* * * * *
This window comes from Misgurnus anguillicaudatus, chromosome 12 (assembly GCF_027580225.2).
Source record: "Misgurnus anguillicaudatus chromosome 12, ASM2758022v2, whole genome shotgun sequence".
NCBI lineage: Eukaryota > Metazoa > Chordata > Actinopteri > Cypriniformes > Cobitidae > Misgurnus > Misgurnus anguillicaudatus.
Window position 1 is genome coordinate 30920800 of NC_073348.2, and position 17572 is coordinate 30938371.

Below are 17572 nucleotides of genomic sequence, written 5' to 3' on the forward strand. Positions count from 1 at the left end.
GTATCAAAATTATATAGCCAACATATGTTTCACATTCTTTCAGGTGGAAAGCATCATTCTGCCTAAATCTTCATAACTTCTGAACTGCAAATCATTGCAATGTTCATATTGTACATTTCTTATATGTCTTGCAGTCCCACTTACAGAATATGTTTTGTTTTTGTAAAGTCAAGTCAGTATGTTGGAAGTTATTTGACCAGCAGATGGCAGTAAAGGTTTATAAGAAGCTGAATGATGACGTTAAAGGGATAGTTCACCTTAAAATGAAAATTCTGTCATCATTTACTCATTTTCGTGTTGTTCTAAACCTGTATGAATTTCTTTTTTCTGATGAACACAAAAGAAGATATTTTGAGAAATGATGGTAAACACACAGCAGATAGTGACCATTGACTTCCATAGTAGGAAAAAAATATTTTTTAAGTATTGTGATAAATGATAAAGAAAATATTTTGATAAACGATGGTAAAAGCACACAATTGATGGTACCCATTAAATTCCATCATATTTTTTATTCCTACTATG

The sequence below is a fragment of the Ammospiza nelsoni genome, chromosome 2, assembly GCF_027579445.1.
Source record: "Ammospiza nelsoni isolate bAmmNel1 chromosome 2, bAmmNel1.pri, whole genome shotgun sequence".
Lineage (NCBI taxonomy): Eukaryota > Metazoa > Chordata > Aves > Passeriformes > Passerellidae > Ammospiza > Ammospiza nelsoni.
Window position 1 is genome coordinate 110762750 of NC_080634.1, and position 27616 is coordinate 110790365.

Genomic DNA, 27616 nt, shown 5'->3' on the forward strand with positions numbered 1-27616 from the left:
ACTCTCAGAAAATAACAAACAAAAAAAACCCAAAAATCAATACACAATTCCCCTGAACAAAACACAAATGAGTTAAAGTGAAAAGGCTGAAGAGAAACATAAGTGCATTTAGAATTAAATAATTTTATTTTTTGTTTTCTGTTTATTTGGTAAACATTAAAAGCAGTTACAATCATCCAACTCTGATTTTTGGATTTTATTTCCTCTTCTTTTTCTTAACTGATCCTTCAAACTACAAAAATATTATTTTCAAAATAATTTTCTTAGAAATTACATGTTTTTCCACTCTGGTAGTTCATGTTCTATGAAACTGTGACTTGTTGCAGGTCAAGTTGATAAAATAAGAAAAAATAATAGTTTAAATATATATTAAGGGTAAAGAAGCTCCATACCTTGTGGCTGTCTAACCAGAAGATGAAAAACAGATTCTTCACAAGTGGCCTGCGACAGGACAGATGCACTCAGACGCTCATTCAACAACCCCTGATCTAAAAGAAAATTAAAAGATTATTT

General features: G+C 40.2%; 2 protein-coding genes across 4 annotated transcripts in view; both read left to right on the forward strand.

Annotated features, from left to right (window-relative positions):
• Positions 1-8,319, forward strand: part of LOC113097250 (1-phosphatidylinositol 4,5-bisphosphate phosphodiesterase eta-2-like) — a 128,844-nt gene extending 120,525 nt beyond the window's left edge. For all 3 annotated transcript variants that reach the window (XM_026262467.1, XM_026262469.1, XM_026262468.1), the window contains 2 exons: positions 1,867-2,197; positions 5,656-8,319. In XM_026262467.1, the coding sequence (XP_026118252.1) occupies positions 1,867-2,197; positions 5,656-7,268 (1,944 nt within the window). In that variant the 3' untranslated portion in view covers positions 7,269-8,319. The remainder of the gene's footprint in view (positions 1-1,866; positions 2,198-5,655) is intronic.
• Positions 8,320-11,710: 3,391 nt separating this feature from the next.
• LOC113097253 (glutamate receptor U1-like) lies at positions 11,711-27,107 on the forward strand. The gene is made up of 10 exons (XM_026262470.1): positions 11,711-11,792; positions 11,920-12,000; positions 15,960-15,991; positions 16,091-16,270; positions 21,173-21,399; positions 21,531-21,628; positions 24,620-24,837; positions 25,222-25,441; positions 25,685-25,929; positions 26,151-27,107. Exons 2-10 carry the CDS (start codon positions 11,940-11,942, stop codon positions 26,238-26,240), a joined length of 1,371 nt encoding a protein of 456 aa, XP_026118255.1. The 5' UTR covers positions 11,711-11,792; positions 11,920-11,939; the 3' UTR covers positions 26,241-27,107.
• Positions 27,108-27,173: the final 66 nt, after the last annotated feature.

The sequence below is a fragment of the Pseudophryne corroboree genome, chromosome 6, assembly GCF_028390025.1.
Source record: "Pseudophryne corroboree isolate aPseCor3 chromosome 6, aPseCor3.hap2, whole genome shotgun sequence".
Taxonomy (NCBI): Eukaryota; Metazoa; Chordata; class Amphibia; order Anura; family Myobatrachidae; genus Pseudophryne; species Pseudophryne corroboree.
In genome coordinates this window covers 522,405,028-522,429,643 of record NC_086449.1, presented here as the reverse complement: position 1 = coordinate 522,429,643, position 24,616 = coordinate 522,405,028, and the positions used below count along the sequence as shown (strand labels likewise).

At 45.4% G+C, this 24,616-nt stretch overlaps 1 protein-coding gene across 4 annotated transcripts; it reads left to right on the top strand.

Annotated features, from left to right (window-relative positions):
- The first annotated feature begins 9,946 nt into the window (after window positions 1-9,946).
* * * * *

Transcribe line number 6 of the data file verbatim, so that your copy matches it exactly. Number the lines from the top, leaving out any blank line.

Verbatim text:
GTATCAAAATTATATAGCCAACATATGTTTCACATTCTTTCAGGTGGAAAGCATCATTCTGCCTAAATCTTCATAACTTCTGAACTGCAAATCATTGCAATGTTCATATTGTACATTTCTTATATGTCTTGCAGTCCCACTTACAGAATATGTTTTGTTTTTGTAAAGTCAAGTCAGTATGTTGGAAGTTATTTGACCAGCAGATGGCAGTAAAGGTTTATAAGAAGCTGAATGATGACGTTAAAGGGATAGTTCACCTTAAAATGAAAATTCTGTCATCATTTACTCATTTTCGTGTTGTTCTAAACCTGTATGAATTTCTTTTTTCTGATGAACACAAAAGAAGATATTTTGAGAAATGATGGTAAACACACAGCAGATAGTGACCATTGACTTCCATAGTAGGAAAAAAATATTTTTTAAGTATTGTGATAAATGATAAAGAAAATATTTTGATAAACGATGGTAAAAGCACACAATTGATGGTACCCATTAAATTCCATCATATTTTTTATTCCTACTATG